Davis District may make it easier for some students to graduate

Jul 20 2013 - 6:49am


FARMINGTON -- High school students in Davis School District may be able to graduate with fewer credits, given an option the district is in the early stages of researching to cut dropout rates.

The plan would entail an alternate diploma, allowing select students who are struggling, to graduate with only 24 credits, currently the mandated state requirement, rather than 27 credits, currently Davis district's requirement.    

Though it may not seem like a huge difference, for some students staring down the line of a further widening gap to meet the requirements for graduation, it can make graduation a possibility. "A credit diploma just gets farther and farther from their grasp, and we feel like we could prevent them from dropping out if they have another option, a secondary diploma that aligns with the standards in the state of Utah," said Casey Layton, Davis district comprehensive counseling and guidance counselor.

Davis currently has one of the highest graduation rates of large districts in the state, said Davis Superintendent Bryan Bowles, but it would still like to improve the rates. "Even if one student drops out, it worries us."

By law, parents can request kids drop out of school at the age of 16. In the process of researching the alternative diploma, district officials talked with school counselors to see why students were dropping out of school or transferring to adult education. They discovered many of the students wanted to graduate, but the gap to get to the graduation point with all of the credits seemed too big to fill.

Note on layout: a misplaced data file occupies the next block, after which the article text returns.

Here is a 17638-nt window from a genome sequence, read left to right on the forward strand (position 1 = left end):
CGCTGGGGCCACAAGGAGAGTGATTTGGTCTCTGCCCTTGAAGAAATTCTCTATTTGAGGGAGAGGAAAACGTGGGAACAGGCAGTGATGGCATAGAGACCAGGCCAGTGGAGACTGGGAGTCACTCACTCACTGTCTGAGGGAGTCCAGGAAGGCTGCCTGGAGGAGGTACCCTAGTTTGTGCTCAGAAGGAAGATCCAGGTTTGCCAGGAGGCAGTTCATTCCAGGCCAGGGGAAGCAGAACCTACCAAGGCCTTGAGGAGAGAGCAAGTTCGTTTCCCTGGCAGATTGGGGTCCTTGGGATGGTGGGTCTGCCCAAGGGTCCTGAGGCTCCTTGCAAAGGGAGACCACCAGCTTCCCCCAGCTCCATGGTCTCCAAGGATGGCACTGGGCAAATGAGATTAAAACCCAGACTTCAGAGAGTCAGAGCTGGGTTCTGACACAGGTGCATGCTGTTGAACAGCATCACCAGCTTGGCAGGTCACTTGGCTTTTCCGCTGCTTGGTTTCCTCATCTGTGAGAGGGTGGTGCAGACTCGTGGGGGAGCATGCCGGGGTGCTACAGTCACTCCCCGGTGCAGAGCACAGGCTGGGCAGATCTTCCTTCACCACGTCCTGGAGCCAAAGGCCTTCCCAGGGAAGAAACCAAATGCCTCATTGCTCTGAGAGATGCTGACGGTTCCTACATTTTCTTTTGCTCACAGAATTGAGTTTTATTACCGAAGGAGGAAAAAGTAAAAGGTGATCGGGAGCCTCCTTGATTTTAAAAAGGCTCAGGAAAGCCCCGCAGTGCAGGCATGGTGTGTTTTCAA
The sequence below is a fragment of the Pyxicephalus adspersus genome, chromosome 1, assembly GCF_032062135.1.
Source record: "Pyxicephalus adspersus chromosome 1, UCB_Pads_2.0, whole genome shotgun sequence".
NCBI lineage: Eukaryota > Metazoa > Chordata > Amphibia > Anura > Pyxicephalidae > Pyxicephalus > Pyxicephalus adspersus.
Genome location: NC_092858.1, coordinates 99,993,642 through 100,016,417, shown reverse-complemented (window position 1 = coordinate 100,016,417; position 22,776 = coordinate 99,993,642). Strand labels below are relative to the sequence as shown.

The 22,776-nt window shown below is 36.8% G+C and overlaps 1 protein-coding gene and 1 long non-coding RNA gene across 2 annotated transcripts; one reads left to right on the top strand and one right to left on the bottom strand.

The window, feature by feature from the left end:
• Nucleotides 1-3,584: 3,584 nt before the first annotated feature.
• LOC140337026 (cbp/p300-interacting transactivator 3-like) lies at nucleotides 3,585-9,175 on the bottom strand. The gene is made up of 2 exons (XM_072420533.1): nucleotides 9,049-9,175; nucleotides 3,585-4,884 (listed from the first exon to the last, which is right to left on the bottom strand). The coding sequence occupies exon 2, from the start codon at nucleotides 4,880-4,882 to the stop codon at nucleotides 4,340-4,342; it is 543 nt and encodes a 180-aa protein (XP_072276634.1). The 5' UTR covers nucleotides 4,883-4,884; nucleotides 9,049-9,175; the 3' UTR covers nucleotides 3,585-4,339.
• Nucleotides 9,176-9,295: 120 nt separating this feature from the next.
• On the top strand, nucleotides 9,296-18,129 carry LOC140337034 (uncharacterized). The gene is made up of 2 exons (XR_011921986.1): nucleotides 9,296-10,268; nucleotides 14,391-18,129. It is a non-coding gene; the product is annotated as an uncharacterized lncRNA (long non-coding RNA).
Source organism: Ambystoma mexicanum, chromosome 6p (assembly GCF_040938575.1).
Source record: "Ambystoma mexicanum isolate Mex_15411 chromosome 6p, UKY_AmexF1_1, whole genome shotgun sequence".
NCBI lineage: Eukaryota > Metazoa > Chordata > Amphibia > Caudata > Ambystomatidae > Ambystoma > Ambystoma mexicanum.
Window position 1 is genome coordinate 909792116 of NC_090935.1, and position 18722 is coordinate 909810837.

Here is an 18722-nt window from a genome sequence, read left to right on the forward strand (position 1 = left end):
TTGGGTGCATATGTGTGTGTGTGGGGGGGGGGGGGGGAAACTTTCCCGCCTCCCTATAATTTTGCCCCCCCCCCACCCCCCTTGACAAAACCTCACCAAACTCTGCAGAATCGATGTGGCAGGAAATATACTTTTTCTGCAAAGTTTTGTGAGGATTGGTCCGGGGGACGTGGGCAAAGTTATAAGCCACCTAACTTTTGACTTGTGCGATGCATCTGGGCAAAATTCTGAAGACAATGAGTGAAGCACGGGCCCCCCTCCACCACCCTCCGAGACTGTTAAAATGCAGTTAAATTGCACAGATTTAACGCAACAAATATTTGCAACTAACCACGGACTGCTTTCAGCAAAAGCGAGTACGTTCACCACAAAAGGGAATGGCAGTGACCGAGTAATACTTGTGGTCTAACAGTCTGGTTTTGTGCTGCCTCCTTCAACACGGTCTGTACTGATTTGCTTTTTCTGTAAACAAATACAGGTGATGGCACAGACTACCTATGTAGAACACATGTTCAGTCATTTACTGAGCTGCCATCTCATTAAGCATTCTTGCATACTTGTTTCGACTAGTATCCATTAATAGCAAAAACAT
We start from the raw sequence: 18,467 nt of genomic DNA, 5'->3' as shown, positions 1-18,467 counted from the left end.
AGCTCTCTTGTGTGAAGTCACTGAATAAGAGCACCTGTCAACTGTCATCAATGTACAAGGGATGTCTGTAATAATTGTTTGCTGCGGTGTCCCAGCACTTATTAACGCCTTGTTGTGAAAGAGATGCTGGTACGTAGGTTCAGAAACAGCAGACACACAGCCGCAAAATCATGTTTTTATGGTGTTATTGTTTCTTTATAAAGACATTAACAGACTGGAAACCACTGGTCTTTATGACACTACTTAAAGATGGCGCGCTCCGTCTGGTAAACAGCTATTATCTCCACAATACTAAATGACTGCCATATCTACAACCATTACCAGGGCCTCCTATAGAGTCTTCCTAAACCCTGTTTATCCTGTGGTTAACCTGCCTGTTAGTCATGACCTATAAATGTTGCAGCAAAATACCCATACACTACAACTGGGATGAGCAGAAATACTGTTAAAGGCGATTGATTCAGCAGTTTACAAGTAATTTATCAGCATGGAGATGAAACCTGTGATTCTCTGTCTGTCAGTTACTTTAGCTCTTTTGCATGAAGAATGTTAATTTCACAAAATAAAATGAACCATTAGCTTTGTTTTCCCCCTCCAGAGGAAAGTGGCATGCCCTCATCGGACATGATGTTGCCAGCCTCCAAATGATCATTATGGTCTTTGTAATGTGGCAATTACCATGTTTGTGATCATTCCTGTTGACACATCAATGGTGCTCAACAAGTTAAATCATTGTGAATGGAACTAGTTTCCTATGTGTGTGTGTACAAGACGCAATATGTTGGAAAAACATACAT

Students receiving the alternative diploma, which might be called a Davis School District Secondary Diploma, would miss the traditional graduation ceremony at their school, but it would carry the same weight as a high school diploma, allowing for more opportunities than a GED.

"This is a benefit to students, because when they don't finish, they feel defeated and it puts a roadblock in front of them," said Bowles.

To qualify for the alternative diploma, schools will identify seniors who are struggling early on in the school year. The school board is also reviewing the option of removing students' unsatisfactory citizenship grades that require service hours and payment to be deleted from their transcript. A traditional graduate must have zero "U's" to receive a diploma. The district begins tracking 'U's' in the ninth grade.

Board members expressed some concern over that option. "We can't have kids racking up "U's" just for fun," said board member Peter Cannon. "There has to be a price. We can't just write them off, or we set a precedent."

Though there are still many details to the plan the board plans on working through, board members were all in agreement that the district should continue pursuing the alternative diploma option for students.






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